By the time President Donald Trump left office, there was plenty of time for the country to learn about the president’s controversial handling of the opioid crisis and the role he played in the spread of the virus.
In January, his administration announced it would phase out the Medicare Part D prescription drug plan for seniors, who were struggling with chronic pain, but that did not stop the epidemic from escalating.
It was not until March that the Centers for Disease Control and Prevention (CDC) declared the pandemic a public health emergency and directed federal health officials to take immediate action to address the issue.
In February, the Trump team put out a list of suggestions for addressing the pandemics and said that the government would spend $1.6 billion to combat the epidemic, with an additional $400 million for states and localities to fund new programs to address chronic pain.
It was the second such list released by the administration in less than a month.
After the first list, Trump promised to repeal Obamacare, but he later changed his mind, saying that he wanted to see the government pay for the cost of treating the epidemic.
Trump also said that “everybody” should get their “fair share” of funding for the epidemic and that he was willing to use some of the money for opioid treatment, which the administration said could cost between $8 billion and $15 billion per year.
The list of proposed solutions was a departure from the previous administration’s proposals, which focused on health care spending, including funding for substance abuse treatment and prevention programs.
But the Trump proposal also raised eyebrows because it did not call for a complete cessation of the use of opioids.
The administration said that its proposals would help prevent the spread and abuse of opioids, and that the goal was not to completely eliminate opioids.
The Trump administration’s proposed opioid strategy also did not address whether the government should treat opioid users for their disease, which many patients have sought help for in the form of methadone.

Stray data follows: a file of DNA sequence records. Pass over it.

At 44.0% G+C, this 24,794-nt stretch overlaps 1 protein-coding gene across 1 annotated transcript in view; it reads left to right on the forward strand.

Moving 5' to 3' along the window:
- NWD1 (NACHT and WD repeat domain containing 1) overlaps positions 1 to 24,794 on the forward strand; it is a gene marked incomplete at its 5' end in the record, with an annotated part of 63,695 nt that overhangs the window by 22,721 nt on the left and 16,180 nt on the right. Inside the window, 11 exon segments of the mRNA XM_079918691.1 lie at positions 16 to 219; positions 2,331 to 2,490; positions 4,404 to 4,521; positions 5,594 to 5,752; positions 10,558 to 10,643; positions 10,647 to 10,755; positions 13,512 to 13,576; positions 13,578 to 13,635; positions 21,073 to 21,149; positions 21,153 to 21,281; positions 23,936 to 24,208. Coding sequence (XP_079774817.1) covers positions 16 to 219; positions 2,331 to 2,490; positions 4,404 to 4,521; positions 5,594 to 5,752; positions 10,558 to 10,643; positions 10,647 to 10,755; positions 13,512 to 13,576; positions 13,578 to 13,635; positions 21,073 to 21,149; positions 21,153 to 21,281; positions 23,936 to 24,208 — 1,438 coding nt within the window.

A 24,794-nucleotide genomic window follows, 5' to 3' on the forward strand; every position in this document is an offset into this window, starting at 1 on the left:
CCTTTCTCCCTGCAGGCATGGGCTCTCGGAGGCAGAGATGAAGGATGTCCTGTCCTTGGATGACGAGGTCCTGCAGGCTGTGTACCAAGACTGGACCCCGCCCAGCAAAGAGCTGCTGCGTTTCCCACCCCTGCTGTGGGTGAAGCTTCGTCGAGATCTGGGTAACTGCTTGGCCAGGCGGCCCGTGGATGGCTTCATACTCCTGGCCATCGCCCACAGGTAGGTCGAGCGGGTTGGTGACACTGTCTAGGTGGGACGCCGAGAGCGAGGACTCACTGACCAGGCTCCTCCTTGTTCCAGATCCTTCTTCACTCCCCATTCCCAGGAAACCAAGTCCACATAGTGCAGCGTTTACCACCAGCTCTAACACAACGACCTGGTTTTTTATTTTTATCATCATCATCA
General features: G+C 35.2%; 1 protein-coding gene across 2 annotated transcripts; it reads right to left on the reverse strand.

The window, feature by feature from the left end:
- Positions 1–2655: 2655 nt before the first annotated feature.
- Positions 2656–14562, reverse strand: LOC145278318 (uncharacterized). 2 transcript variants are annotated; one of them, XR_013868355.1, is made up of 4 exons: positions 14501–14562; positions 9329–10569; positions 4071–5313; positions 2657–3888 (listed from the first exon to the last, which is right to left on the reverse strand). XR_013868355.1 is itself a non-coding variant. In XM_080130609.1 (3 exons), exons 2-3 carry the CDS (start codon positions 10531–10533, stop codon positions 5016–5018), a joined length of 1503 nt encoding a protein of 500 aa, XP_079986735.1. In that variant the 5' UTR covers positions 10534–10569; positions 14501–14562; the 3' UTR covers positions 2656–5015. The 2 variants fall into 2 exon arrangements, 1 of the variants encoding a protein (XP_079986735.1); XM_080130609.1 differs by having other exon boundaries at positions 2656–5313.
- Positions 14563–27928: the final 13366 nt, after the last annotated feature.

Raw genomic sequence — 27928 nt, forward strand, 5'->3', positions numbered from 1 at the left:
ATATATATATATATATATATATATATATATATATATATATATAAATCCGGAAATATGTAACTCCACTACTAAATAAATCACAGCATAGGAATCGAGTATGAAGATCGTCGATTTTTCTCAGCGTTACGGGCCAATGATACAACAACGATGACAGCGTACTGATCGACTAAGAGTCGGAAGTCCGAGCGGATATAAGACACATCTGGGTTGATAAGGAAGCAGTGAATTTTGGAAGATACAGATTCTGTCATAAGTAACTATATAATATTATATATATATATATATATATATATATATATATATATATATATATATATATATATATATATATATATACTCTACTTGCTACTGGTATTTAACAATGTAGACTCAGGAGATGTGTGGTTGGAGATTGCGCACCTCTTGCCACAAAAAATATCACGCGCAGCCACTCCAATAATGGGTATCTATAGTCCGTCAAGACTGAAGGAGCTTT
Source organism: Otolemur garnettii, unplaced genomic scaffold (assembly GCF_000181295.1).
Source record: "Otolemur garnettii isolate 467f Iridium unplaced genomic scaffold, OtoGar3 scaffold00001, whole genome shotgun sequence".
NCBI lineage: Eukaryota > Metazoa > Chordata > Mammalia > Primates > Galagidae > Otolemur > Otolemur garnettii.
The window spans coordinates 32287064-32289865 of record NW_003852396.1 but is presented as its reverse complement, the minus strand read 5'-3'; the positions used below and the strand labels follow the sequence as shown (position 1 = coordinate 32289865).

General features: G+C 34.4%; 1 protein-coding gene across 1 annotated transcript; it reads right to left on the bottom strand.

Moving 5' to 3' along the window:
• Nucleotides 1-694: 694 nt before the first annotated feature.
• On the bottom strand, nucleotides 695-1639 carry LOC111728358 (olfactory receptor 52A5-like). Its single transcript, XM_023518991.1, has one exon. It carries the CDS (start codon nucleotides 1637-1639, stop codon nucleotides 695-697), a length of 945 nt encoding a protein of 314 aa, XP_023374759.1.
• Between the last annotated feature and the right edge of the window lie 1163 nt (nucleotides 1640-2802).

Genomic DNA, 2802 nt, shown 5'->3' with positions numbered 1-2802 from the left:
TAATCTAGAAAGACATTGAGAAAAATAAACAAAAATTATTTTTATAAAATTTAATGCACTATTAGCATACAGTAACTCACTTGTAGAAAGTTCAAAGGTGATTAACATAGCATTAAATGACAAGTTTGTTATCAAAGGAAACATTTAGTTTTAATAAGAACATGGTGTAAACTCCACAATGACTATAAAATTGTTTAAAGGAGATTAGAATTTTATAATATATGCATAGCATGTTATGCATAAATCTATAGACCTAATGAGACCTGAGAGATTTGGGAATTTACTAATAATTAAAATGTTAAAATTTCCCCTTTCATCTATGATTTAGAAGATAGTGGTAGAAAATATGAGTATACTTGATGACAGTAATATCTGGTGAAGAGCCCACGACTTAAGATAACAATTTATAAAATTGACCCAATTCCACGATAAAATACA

Instead, the administration proposed that they be treated with “non-pharmacological” treatments, such as exercise, diet and social support.
And in a statement issued Wednesday, the White House said that if the epidemic continued to worsen, the government must prioritize efforts to treat opioid use disorders.
“This includes the urgent need to reduce access to opioid medication, and to increase access to effective non-pharmaceutical treatment for opioid addiction,” the statement read.
The White House’s proposal was a first step in what will likely be a lengthy review of the government’s response to the crisis.
On Wednesday, House Democrats announced that they had filed a petition to send Trump a bill, which they said would provide funding for “nonpharmacologic treatment” for opioid users.
The measure would also be directed at the Centers For Disease Control, the FDA, Medicaid, the Drug Enforcement Administration and other federal agencies.
The House bill also called for the Centers, as well as the FDA and the National Institutes of Health, to report to Congress on the effectiveness of their strategies to combat opioid abuse.
The administration also has put forward a proposal to fund $1 billion a year to help states and cities to address opioid addiction.
The plan is to be submitted to Congress as part of a package of $4.2 billion in spending bills that Congress is expected to consider this year.
The president has made the opioid epidemic a top priority.
During the 2016 campaign, he promised to take action to reduce opioid use among veterans and law enforcement officers and to create a federal fund to help those struggling with the crisis, a pledge he has repeated since taking office.
He also announced the opioid plan, a strategy he outlined in January.
The proposal calls for the government to spend $2 billion over the next 10 years to help state and local governments in their efforts to combat drug abuse and addiction.
While the president has called for a reduction in opioid use, the new proposal would also fund an additional 500,000 opioid treatment beds and $100 million for the Substance Abuse and Mental Health Services Administration.
The Trump administration said it would not pay for any new treatment for veterans, but the plan calls for additional funding for opioid treatments.
Critics of the administration’s strategy say that the proposal will not achieve its goal of ending opioid abuse among veterans.
“I’m not sure what the administration is going to do,” said Michael Raskin, a Johns Hopkins University professor and co-author of a study on the pandemia.
“This is not going to achieve their goal.”